A question for NFL team owners and their advisers: Why is it that you’re content to hand Black assistant coaches an industrial-sized roll of Scotch tape and ask to hold a team together after a head coach is fired in-season, but so infrequently inclined to hand them the reins to a team from Day 1, with the full support and resources and time to succeed?
The former has happened twice thus far this season.
Last week, after Atlanta Falcons owner Arthur Blank could no longer endure watching his team lead games only to fall apart late and parted ways with Dan Quinn, Raheem Morris was named interim head coach.
If you’re keeping track at home, Crennel and Morris’ elevations means there are five Black head coaches in the NFL at the moment.
Of the 18 Black men who have been NFL head coaches since the league implemented its Rooney Rule in 2003 (which is a sad enough number itself), seven had the interim label attached. Four of them never got a chance to be a head coach without it. Two, Crennel and Morris, were interim coaches after first getting their shot at being a head coach elsewhere. One, Anthony Lynn, was Buffalo’s interim coach for a game and got a formal interview after the season but wound up being hired by the Chargers.
Those numbers aren’t great, but there’s a different reason I’m skeptical there will still be five Black head coaches in the league a few months from now.
That pessimism is because Blank gave an incredibly revealing — and damning — answer a few days ago when discussing his decisions.
Asked if Morris would be given consideration for the job full-time, Blank said, “If Raheem ends up 11-0, he’s certainly going to be a candidate.”
If he goes 11-0?!
Keep in mind, Blank didn’t just fire Quinn, he fired general manager Thomas Dimitroff as well, meaning he wasn’t just unhappy with what was happening on the field, he was unhappy with the roster construction too.
But given the same roster of players, he will “consider” Morris if he goes 11-0? Consider him? This is the insanely high bar Black coaches have to clear?
If Raheem Morris leads the Falcons to an 11-0 finish after an 0-5 start, which almost certainly would put them in the playoffs, Blank should show up at Morris’ home with a massive thank-you in the form of a multi-year contract as head coach and a significant pay raise to accompany it.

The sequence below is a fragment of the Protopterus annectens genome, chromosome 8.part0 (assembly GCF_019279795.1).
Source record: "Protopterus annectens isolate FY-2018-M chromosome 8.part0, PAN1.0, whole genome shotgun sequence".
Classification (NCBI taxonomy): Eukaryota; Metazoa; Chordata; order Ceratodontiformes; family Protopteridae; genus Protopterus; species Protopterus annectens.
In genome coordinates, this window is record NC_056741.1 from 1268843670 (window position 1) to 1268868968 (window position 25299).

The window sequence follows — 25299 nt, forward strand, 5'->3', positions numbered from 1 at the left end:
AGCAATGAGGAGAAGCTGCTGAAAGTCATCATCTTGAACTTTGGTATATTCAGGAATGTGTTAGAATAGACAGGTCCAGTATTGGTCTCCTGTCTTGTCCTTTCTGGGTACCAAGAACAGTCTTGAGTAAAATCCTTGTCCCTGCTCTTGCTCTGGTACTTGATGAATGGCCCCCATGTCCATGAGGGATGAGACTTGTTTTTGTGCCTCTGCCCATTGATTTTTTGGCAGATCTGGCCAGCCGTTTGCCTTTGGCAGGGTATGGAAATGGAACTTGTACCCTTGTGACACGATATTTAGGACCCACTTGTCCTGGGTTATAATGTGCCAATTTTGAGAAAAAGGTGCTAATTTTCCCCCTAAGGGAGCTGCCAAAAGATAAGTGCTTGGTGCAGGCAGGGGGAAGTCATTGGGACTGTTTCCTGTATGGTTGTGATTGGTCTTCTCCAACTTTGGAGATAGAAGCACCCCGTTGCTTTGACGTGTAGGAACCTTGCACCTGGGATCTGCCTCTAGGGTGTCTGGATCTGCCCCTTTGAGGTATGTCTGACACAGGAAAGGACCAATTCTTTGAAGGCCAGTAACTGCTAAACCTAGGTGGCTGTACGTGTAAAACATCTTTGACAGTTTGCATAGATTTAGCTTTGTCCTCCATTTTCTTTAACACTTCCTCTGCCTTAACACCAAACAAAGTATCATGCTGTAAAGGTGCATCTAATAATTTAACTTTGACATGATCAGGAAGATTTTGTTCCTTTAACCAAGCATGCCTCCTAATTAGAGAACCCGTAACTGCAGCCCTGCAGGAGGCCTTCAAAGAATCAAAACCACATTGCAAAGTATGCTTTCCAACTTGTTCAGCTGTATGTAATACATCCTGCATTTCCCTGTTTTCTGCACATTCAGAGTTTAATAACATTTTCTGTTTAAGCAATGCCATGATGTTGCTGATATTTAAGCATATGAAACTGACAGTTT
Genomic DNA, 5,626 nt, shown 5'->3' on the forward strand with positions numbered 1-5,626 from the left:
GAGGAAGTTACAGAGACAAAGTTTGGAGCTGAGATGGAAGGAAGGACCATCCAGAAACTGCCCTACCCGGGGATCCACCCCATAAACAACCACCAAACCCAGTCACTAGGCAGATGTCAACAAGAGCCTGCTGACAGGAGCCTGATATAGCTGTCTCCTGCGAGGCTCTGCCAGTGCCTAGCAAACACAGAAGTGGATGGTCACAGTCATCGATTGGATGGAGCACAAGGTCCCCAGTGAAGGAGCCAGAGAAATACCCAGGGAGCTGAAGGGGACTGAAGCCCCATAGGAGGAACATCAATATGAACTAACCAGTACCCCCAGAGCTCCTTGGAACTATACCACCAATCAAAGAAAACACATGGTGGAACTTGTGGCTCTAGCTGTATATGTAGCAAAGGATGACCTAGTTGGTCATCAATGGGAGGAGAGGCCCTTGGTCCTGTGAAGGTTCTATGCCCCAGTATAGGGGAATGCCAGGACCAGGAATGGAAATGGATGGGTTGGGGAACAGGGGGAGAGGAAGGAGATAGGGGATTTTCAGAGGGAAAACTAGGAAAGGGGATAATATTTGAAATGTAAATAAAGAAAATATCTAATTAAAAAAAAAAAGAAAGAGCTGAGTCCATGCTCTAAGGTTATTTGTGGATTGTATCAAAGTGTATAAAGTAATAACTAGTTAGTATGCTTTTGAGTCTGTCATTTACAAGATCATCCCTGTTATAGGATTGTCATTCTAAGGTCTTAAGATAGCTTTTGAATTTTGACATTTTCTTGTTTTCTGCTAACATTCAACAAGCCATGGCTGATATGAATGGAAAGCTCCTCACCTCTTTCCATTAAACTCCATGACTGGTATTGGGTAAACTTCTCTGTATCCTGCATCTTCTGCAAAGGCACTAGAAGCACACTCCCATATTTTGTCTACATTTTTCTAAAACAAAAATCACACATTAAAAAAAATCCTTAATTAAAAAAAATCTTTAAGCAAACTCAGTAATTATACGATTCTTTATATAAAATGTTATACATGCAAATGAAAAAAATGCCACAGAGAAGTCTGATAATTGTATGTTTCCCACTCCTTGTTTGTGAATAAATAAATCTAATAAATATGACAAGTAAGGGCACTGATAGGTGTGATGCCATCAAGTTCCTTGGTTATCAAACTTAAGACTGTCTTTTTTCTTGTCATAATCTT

Morris took the first step on Sunday, a 40-23 victory over the Minnesota Vikings. Yes, it was the Vikings, but when you’re winless you’ll take every W you can get, any way you can get it. Atlanta dominated in the first half and led 23-0 midway through the third quarter before the Vikings got on the board.
It’s been quite a decade for Morris. His first stint as a head coach didn’t go well, in large part because he was too young and too lenient on some of his Tampa Bay Buccaneers players, most notably Aqib Talib. Morris posted a 17-31 record in three seasons leading the Buccaneers, a job he got at the tender age of 32, though there was a 10-6 season in 2010 sandwiched between his first and final years in charge.
He has certainly had to work his way back since his firing. Morris started as a defensive backs coach with Washington, and he has coached defensive backs and wide receivers in Atlanta before being named the defensive coordinator this past offseason.
As if that wasn’t humbling enough, now he apparently has to perform a football miracle for the chance to have “interim” dropped from his title.
Crennel is in a different position. The 73-year-old is one of the most respected coaches in the league, one of the good guys, and has been in the league since 1981. He has gotten multiple bites at the apple; Crennel spent four years in Cleveland from 2005-08 and was the last coach to lead the Browns to a winning record. In 2010 he was hired as the Chiefs’ defensive coordinator, then named interim head coach for the past three games of the 2011 season, and then he became head coach in 2012 before being fired after a 2-14 season.
Last week, Crennel led Houston to its first win of the season against the Jacksonville Jaguars. Morris got the game ball on Sunday in leading Atlanta to its first win of the season, and players noted that he pushed them in his first week in charge of practice.
“It’s time to get comfortable being uncomfortable,” Morris said.
How he motivates, teaches and supports players over the coming 10 games, during this most unusual of seasons, should be what gets Morris a legitimate chance to remain with Atlanta. It should not rest with him winning 11 games in a row. (Which would be two games longer than the franchise record, by the way).
Morris’ resume now is worthy of consideration. It should not be, once again, that a Black coach is held to such a ridiculously high standard to get a chance.
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